Leading with C.A.R.E.
When I created my company, American Support, the plan was simple: to provide top-level customer and billing services for small cable companies. But two years in, we weren’t exactly doing that. Our prices were competitive and the business was growing, but an overseas call center partner wasn’t giving our customers and their subscribers the level of service we promised and they demanded.
To fix that problem, we turned to technology that would allow our customer service representatives to work from home in a virtual call center. By doing this, we could hire an all U.S.-based workforce and reduce our costs compared to a central call center, while improving customer satisfaction and our overall quality of work. This sounded like a great approach, but going to a decentralized, virtual organization presented a whole new set of leadership challenges that significantly impacted the company.
With employees in more than 115 cities across 26 states, we struggled to provide clear guidance and leadership to our front-line customer service representatives. We were slow to communicate and resolve problems. We were not clear with how we measured success. Worst of all, we were not providing the support our representatives needed. As a result of those shortcomings, we found ourselves spending too much time working to resolve simple conflicts and not enough time focusing on improving our product.
To make the virtual organization work, we had to adopt a new method of leadership for our company, and for us, that was focusing on the C.A.R.E. model. C.A.R.E. stands for Connectivity, Aspirations, Results and Ethics.
Connectivity is exactly what it sounds like: We needed to make our work-at-home employees feel more connected to the overall organization. We did this by creating an internal social network and a program to reward employees who did good work and met company goals. Additionally, we adopted a small-teams format with success coaches that worked with 10-12 service representatives to improve feedback and access to management.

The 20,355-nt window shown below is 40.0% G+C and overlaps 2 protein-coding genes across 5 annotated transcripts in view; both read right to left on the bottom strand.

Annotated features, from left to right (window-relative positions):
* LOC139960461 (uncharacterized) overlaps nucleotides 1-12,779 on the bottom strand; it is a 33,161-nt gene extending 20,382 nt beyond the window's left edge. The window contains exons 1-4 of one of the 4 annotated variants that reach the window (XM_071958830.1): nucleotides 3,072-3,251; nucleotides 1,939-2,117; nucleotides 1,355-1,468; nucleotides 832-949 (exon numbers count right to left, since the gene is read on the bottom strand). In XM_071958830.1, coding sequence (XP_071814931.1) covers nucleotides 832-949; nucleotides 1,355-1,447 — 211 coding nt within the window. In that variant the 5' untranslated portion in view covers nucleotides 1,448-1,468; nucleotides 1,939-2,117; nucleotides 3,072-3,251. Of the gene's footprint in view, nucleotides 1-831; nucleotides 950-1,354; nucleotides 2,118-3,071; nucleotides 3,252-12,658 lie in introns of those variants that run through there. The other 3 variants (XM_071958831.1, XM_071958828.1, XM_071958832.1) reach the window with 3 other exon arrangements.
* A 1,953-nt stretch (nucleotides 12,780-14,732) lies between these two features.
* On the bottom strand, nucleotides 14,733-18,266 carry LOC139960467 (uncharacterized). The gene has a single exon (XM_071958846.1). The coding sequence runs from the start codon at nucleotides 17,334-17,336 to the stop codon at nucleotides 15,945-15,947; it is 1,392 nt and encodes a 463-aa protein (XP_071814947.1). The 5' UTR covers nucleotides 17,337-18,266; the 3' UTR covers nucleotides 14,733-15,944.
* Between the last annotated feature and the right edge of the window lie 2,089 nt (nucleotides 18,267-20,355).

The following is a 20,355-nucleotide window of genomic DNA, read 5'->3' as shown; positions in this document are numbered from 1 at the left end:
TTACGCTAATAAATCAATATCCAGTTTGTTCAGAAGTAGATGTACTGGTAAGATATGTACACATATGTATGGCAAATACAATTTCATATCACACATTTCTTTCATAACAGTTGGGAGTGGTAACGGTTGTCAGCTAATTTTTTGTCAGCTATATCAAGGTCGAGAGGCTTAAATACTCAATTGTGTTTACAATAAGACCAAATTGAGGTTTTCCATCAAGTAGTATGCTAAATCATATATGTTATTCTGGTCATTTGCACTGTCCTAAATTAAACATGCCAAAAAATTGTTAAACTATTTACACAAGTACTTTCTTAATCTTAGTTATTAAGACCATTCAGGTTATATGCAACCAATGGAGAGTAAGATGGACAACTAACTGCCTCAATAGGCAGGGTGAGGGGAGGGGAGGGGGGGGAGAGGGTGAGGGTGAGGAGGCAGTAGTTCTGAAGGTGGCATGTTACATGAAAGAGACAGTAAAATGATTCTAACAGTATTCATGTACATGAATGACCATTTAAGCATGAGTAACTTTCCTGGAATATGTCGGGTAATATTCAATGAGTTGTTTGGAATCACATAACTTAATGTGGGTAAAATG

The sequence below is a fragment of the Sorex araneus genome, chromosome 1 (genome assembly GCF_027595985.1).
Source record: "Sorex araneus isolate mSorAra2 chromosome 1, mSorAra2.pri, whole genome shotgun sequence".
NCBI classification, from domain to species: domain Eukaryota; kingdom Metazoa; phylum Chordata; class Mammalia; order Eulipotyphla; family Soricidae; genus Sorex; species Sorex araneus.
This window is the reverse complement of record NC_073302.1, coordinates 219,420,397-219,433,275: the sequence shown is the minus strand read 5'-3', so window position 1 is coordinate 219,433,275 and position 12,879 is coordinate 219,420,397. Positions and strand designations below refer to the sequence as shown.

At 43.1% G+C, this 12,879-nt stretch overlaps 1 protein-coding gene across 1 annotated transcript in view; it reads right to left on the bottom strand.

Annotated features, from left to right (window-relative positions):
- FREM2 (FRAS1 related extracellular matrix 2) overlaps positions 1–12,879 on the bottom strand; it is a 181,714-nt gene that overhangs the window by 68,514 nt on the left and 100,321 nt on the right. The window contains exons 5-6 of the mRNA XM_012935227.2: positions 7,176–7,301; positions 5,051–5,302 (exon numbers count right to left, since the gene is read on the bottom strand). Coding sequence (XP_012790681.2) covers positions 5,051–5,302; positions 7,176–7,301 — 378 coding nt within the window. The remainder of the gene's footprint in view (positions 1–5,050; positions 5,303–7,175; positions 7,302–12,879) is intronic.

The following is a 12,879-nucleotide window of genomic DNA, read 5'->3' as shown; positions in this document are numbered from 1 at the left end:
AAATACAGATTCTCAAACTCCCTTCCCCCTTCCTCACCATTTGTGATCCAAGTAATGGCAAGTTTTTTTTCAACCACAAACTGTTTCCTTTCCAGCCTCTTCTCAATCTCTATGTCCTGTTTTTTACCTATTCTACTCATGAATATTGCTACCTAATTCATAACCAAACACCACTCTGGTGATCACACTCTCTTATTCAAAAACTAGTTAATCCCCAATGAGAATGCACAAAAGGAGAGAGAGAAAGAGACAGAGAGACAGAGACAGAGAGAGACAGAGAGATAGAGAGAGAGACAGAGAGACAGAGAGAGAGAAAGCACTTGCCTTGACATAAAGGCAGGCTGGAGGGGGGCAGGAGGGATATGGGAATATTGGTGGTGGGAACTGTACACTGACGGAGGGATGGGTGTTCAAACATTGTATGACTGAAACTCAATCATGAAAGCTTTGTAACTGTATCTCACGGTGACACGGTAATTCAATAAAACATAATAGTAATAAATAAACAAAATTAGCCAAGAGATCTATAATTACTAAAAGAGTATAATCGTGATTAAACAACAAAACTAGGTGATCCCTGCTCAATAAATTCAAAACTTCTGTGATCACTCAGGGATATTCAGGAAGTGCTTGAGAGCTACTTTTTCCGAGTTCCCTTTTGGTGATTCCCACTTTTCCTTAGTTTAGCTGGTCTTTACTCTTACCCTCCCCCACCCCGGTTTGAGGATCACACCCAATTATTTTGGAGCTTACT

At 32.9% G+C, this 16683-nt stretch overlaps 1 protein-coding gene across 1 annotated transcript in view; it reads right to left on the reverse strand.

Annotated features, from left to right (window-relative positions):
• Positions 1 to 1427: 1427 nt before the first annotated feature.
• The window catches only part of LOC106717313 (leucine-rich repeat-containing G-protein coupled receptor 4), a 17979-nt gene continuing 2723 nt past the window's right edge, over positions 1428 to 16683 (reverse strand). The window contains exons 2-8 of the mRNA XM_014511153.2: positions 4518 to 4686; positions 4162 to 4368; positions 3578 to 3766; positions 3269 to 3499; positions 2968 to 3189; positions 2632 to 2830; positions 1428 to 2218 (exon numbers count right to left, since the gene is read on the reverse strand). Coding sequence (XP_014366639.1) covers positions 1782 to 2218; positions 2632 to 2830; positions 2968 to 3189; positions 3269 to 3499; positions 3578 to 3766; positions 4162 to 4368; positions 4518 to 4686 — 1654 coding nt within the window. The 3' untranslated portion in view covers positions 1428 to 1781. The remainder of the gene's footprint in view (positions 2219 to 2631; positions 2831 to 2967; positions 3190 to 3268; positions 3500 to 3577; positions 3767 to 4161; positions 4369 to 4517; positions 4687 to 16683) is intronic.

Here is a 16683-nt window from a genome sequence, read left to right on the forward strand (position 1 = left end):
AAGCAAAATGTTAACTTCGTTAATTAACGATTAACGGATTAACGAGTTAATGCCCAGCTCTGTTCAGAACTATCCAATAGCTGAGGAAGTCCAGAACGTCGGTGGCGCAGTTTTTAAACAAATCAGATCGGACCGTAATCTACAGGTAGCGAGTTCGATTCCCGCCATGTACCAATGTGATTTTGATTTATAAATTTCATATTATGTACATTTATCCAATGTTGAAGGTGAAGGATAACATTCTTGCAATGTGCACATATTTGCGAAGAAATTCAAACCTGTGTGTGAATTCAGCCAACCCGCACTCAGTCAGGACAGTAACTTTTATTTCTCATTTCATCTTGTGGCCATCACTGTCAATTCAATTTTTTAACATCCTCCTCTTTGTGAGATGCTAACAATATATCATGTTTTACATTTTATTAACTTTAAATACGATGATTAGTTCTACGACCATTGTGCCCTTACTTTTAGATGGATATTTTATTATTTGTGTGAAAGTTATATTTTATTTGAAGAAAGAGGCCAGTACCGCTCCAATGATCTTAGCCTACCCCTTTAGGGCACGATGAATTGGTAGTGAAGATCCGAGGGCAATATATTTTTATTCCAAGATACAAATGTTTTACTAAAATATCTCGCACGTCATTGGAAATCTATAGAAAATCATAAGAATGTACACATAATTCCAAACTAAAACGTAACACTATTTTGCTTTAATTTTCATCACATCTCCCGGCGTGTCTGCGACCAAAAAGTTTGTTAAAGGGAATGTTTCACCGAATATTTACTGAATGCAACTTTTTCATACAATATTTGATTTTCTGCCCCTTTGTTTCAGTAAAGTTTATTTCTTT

Aspirations refer to organizational and individual goals and expectations. We made it clear to all employees what is expected of them, while also providing a defined road map for advancement to meet their career aspirations. Each employee—from the front-line representative to upper-level management— has a one-page plan that lists all of the company’s goals for the short term and long term.
Results are tracked through a scorecard system. Each employee has a scorecard that lists his or her daily, weekly and monthly objectives, and applies metrics to various job functions. With these scorecards in place, we can track progress and respond more quickly if an employee is not performing well. What’s more, all employees post their quarterly goals and results for the rest of the organization to see, which ensures that everyone is working with the end goal in mine.
Ethics refers to how we operate. We hold our core purpose, values and commitment to our customers in the highest regard, and through consistent action and repetition of our core values, we keep our employees focused on making sure they meet those standards.
While technology often makes it easier and more efficient for us to do our jobs, it’s our people that make all the difference in a business. Throughout this readjustment process, I have learned that without the proper leadership and management, even the best people and technology can’t produce an efficient and effective organization.